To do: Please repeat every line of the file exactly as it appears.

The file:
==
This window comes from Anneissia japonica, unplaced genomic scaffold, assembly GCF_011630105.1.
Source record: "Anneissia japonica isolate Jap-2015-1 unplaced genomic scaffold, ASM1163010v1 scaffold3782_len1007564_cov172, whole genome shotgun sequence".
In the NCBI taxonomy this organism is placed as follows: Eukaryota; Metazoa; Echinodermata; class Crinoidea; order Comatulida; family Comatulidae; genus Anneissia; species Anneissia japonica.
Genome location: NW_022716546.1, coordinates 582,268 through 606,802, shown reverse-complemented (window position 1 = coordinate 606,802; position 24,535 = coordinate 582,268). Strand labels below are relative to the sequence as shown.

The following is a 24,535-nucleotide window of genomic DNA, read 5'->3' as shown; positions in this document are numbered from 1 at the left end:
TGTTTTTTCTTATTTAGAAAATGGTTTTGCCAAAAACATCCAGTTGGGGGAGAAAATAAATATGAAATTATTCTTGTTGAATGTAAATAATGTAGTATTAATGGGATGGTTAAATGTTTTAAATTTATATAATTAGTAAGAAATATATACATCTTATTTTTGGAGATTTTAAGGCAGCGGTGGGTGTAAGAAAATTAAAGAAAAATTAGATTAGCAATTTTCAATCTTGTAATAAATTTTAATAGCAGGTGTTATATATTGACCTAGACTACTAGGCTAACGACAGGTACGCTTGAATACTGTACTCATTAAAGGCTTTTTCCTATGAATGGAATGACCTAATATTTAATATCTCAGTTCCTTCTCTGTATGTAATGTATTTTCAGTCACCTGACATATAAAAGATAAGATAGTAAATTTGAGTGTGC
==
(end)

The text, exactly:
This window comes from Anneissia japonica, unplaced genomic scaffold, assembly GCF_011630105.1.
Source record: "Anneissia japonica isolate Jap-2015-1 unplaced genomic scaffold, ASM1163010v1 scaffold3782_len1007564_cov172, whole genome shotgun sequence".
In the NCBI taxonomy this organism is placed as follows: Eukaryota; Metazoa; Echinodermata; class Crinoidea; order Comatulida; family Comatulidae; genus Anneissia; species Anneissia japonica.
Genome location: NW_022716546.1, coordinates 582,268 through 606,802, shown reverse-complemented (window position 1 = coordinate 606,802; position 24,535 = coordinate 582,268). Strand labels below are relative to the sequence as shown.

The following is a 24,535-nucleotide window of genomic DNA, read 5'->3' as shown; positions in this document are numbered from 1 at the left end:
TGTTTTTTCTTATTTAGAAAATGGTTTTGCCAAAAACATCCAGTTGGGGGAGAAAATAAATATGAAATTATTCTTGTTGAATGTAAATAATGTAGTATTAATGGGATGGTTAAATGTTTTAAATTTATATAATTAGTAAGAAATATATACATCTTATTTTTGGAGATTTTAAGGCAGCGGTGGGTGTAAGAAAATTAAAGAAAAATTAGATTAGCAATTTTCAATCTTGTAATAAATTTTAATAGCAGGTGTTATATATTGACCTAGACTACTAGGCTAACGACAGGTACGCTTGAATACTGTACTCATTAAAGGCTTTTTCCTATGAATGGAATGACCTAATATTTAATATCTCAGTTCCTTCTCTGTATGTAATGTATTTTCAGTCACCTGACATATAAAAGATAAGATAGTAAATTTGAGTGTGC